The other messages that are shown by this debug can be useful in tracking down other problems you have with this lab so are worth looking at and understanding. You can turn debugging off with the following command but lets leave it on for now.

R1#no debug ip rip

So lets assume that the admin has configured that interface in the same way as the others and update it.

R1#conf t
R1(config)#interface e1/3
R1(config-if)#ip rip authentication key-chain digi

If you still have debugging enabled then hopefully you will see something like this:

Routes from VBox
being accepted

The last lines here confirm that R1 has accepted routes from VBox and you can check this by looking at the routing table.

Showing the route
injected from VBox

As a slight aside here, if you now restart Quagga and watch the debug you might see the invalid authentication message followed by a successful authentication. This seems to be a bug in the Quagga RIP module where the first packet it sends is missing the authentication fields. I've reported this so it may be fixed when you read this.

We have now defeated clear text authentication but that isn't the end of our story. RIPv2 can also use MD5 based authentication which is designed to prevent the password being transmitted in the clear. This is the recommended configuration for anyone who wants to use authentication as a security mechanism as well as to prevent general networking mistakes.

Enabling MD5 based authentication is a simple one line command:

R1#conf t
R1(config)#interface e1/3
R1(config-if)#ip rip authentication mode md5

This has to be done to each party in the conversation, so if done on e1/0 on R1 it must also be done on e1/0 on R2 so they are both talking the same language. You don't have to enable it across the entire network, as e1/1 on R2 and R3 are a separate unit they can be left to talk in clear text and not be affected by this change. For this example, set it on e1/0 on R1 and R2 and also e1/3 on R1 to force our attack box to have to talk MD5 as well.

It is now a good idea to flush the cached route from VBox on R1:

R1#clear ip route 192.168.1.0

For now, lets assume we know the password and update Quagga to get us back to being able to inject routes. This is a simple change, just update the line:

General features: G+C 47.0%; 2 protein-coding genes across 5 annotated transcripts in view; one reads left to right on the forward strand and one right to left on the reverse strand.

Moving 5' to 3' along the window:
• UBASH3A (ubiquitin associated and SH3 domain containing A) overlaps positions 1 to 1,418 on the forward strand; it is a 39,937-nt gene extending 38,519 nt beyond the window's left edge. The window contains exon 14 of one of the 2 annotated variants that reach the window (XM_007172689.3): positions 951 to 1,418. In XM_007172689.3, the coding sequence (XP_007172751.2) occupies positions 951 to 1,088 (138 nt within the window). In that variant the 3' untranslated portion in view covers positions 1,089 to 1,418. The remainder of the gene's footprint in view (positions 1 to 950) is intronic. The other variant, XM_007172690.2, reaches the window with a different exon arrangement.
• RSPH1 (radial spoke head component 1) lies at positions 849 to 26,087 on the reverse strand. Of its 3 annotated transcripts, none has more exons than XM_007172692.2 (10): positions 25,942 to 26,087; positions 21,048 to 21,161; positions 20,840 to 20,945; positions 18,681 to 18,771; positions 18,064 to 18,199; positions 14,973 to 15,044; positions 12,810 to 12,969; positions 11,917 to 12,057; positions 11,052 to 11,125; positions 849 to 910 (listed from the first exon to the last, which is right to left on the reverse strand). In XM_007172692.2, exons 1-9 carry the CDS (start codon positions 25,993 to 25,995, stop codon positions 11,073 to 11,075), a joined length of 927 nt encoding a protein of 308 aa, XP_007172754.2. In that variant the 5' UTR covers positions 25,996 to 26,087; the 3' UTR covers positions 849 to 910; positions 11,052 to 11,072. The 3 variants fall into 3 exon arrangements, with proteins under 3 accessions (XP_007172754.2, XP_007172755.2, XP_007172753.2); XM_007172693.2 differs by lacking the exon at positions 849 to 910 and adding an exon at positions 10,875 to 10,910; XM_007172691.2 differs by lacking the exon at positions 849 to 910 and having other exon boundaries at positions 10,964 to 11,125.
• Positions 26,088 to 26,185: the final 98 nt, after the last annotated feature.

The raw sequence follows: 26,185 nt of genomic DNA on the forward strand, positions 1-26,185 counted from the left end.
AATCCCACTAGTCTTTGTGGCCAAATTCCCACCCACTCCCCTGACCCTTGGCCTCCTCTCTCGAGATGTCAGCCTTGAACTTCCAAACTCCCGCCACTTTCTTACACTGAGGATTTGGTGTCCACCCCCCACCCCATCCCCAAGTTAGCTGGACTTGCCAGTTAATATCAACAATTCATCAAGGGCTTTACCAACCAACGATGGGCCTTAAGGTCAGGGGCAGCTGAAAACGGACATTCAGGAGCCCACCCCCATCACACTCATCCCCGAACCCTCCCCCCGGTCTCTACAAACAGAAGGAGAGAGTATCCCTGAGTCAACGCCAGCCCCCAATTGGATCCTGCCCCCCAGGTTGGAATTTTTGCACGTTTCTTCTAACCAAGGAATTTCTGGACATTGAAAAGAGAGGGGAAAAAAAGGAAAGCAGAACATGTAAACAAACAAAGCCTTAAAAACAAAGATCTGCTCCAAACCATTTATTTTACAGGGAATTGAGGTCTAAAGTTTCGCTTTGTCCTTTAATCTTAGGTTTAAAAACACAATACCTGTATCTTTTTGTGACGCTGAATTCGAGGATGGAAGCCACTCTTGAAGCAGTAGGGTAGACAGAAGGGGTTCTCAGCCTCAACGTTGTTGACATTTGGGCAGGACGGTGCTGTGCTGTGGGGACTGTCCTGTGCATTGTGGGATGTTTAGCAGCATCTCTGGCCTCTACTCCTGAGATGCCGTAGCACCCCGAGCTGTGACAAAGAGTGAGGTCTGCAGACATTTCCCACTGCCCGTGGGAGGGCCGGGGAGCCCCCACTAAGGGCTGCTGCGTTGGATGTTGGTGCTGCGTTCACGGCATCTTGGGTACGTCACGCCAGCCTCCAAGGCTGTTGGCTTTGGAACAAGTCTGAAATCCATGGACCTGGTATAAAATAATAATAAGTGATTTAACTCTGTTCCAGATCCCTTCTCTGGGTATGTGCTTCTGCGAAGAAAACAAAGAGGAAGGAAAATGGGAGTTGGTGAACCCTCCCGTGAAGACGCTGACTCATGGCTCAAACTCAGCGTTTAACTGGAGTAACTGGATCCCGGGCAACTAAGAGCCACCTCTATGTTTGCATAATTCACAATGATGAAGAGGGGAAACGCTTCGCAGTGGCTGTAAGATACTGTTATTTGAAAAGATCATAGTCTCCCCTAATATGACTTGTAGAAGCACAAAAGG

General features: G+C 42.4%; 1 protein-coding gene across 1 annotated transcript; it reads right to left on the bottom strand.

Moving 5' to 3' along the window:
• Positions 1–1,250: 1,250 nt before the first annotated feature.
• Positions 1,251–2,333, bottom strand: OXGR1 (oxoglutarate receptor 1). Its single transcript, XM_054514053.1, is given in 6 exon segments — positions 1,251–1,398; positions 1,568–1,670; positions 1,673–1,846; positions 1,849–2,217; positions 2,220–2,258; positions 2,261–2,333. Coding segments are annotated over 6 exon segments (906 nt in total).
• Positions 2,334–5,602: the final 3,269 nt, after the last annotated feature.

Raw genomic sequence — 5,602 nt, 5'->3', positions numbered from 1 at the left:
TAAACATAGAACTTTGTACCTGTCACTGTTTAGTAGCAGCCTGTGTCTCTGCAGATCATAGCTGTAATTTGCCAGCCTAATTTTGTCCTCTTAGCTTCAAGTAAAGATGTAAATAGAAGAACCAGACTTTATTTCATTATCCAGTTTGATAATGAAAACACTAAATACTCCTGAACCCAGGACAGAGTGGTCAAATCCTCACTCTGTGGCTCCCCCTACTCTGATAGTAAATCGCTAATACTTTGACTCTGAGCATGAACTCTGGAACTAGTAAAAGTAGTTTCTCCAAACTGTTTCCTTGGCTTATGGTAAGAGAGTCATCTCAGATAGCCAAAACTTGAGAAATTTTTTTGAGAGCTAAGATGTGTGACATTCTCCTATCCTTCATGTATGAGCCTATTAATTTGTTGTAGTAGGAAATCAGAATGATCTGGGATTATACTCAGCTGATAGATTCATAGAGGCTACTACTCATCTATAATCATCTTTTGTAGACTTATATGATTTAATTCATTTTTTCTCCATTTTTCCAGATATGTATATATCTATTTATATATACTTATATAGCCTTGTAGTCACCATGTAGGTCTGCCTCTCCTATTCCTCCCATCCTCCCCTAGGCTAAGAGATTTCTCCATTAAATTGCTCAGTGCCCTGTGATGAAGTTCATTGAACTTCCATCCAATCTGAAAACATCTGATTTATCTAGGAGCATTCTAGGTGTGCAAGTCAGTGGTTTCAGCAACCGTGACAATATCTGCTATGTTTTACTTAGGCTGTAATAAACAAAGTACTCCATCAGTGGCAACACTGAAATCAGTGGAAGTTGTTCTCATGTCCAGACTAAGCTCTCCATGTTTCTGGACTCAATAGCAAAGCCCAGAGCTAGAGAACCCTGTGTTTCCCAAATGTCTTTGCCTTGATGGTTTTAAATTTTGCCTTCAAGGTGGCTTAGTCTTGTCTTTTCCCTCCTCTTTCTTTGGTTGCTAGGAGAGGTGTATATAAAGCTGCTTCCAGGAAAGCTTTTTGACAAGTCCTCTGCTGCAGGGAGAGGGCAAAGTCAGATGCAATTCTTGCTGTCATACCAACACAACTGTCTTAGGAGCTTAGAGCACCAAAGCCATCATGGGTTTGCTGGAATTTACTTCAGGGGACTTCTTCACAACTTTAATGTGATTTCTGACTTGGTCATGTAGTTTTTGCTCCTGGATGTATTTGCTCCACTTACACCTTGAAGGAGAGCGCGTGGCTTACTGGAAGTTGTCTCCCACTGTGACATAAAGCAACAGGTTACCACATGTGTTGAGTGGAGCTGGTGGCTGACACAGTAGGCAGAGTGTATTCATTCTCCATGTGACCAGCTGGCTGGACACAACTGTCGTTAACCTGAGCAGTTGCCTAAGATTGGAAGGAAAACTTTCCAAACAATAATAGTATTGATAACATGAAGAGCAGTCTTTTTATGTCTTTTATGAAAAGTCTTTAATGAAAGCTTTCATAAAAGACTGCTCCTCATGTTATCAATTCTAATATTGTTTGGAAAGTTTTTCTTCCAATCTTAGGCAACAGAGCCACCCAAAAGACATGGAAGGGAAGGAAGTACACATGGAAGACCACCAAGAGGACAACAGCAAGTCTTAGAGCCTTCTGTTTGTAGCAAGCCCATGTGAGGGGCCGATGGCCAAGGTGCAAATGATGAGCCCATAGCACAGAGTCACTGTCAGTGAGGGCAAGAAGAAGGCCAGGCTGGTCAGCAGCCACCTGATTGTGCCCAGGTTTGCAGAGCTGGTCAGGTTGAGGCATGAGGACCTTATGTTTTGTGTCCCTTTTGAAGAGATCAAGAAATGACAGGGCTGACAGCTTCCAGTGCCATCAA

ip rip authentication mode text

To:

 ip rip authentication mode md5

And restart Quagga. Watch the routing and it should quickly flip back to your injected route.

And that is it, using Quagga you can now inject routes into RIPv1 and RIPv2 networks even when authentication is enabled. We are just missing one thing, when MD5 authentication is enabled, how do we recover the password?

Cracking The MD5

Cain and Able

When I started writing this article I did lots of searching for tools to crack the MD5 blob that is sent in the packets. It isn't a simple MD5 of the password, it is actually a Keyed Message Digest, for more information on this see Wikipedia and for weaknesses see this paper from W3C.

From all my research the only tool that I found which was currently supported, and people said actually worked, was Cain from Cain and Able.

As with most things in Cain it is fairly easy to setup the cracking. Here are the steps:

  • Capture a pcap containing at least one packet with an appropriate RIPv2 message in it
  • Open the pcap in Cain using the open button - top left
  • Go to the Sniffer tab on the top then the Routing tab on the bottom. You should see something like this:

A captured packet in Cain
Sniffer

  • Right click on the entry you want to crack and select "Send to Cracker"
  • Move to the Cracker tab and the packet should show in the list:

A captured packet in Cain
Cracker

  • Right click on the packer and select the attack type you want to use. Here I'm going to use a dictionary attack as I doubt anyone setting a password on RIP will use anything complicated so a good dictionary containing words based on the company name and related terms should have good success
  • Right click in the dictionary section at the top and load your word list
  • Select any options you want and then click Start